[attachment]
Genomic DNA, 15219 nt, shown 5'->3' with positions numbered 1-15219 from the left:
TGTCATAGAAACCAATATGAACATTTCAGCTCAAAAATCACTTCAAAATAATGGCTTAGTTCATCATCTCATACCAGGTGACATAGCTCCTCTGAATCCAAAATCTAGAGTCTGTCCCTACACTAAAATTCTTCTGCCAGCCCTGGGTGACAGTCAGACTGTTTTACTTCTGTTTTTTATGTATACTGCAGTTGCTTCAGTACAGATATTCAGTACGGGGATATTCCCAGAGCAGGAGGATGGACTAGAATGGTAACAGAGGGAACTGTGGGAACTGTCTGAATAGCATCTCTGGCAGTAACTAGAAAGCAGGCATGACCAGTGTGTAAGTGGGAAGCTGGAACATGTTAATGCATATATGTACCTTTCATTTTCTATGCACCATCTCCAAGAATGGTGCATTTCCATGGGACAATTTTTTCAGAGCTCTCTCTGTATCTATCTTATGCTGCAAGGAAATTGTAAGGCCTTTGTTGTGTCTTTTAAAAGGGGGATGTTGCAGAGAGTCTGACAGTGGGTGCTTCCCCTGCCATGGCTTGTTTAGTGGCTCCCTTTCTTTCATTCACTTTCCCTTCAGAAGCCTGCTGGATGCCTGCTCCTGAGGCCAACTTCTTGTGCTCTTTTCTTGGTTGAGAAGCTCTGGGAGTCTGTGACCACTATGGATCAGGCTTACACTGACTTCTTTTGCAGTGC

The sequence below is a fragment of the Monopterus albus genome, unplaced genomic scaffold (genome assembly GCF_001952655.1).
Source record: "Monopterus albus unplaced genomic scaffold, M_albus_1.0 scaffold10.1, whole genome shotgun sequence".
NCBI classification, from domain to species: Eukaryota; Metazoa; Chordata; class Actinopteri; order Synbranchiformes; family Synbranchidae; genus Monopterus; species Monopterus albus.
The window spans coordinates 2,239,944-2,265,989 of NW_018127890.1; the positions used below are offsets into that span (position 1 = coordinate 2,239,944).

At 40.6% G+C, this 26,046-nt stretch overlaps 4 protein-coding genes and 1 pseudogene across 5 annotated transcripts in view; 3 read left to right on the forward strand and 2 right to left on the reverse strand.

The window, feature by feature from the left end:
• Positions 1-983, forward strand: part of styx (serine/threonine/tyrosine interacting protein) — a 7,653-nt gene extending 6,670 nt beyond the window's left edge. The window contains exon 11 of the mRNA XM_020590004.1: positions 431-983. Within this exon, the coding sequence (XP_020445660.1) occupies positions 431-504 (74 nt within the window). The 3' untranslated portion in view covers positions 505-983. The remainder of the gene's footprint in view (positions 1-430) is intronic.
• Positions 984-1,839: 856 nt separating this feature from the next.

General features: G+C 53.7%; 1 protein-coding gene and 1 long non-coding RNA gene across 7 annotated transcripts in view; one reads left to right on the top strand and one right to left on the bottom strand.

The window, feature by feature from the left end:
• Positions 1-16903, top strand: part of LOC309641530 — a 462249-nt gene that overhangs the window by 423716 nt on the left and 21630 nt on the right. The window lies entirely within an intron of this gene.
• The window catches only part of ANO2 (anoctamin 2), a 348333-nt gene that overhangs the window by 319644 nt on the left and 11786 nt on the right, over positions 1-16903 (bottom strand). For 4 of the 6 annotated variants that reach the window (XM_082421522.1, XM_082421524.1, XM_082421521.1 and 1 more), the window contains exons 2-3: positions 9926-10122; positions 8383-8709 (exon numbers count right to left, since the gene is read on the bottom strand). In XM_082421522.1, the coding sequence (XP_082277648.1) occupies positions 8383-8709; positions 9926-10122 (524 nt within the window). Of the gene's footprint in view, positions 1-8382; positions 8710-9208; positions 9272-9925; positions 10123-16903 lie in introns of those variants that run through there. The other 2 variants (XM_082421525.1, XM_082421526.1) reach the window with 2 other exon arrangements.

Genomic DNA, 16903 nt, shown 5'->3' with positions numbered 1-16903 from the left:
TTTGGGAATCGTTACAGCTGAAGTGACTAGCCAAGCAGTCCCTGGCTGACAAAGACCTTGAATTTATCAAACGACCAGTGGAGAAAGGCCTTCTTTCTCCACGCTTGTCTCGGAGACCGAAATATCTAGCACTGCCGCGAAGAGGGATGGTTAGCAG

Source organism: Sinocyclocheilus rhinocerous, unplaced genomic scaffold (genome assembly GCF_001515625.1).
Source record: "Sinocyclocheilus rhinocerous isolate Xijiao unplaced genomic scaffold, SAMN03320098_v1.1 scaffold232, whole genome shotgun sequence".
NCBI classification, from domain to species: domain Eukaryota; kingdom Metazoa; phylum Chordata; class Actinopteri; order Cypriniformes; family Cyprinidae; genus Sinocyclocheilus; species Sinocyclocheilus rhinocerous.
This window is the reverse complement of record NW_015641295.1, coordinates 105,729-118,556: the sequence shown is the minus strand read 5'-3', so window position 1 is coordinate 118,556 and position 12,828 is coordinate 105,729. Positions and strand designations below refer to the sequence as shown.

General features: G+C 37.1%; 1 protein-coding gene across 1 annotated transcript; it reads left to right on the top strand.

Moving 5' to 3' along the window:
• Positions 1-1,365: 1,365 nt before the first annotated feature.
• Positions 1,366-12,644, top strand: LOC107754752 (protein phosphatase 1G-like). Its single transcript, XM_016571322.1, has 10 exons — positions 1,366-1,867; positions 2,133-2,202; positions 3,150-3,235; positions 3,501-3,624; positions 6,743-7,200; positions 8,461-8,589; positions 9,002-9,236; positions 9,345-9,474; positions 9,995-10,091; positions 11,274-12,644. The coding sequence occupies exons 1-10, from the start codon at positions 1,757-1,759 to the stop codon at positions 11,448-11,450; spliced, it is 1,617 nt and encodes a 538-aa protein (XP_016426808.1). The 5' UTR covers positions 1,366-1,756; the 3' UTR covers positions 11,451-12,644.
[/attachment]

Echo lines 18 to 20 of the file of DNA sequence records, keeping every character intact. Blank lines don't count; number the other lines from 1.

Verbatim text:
Source record: "Sinocyclocheilus rhinocerous isolate Xijiao unplaced genomic scaffold, SAMN03320098_v1.1 scaffold232, whole genome shotgun sequence".
NCBI classification, from domain to species: domain Eukaryota; kingdom Metazoa; phylum Chordata; class Actinopteri; order Cypriniformes; family Cyprinidae; genus Sinocyclocheilus; species Sinocyclocheilus rhinocerous.
This window is the reverse complement of record NW_015641295.1, coordinates 105,729-118,556: the sequence shown is the minus strand read 5'-3', so window position 1 is coordinate 118,556 and position 12,828 is coordinate 105,729. Positions and strand designations below refer to the sequence as shown.